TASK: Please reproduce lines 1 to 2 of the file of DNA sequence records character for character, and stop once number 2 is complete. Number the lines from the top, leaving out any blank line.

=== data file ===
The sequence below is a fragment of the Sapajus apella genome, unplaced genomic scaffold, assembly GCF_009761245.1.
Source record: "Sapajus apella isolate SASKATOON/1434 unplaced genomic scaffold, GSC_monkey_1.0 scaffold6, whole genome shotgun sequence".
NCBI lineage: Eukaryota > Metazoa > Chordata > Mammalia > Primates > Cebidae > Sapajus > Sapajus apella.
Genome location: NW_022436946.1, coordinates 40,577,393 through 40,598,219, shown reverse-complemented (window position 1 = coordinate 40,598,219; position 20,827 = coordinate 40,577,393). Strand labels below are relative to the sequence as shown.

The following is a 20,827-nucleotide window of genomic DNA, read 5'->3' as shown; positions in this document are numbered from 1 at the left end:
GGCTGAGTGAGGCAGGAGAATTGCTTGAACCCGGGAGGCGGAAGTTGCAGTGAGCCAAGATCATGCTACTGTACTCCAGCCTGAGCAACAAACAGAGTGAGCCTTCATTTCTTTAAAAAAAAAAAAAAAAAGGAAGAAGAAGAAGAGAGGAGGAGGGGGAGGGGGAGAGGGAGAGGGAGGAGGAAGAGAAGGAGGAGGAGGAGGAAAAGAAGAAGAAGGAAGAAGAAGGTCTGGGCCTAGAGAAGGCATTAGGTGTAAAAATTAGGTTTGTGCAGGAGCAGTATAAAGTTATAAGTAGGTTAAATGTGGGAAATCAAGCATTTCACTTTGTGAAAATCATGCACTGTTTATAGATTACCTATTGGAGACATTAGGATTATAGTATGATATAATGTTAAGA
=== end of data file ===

The sequence below is a fragment of the Sapajus apella genome, unplaced genomic scaffold, assembly GCF_009761245.1.
Source record: "Sapajus apella isolate SASKATOON/1434 unplaced genomic scaffold, GSC_monkey_1.0 scaffold6, whole genome shotgun sequence".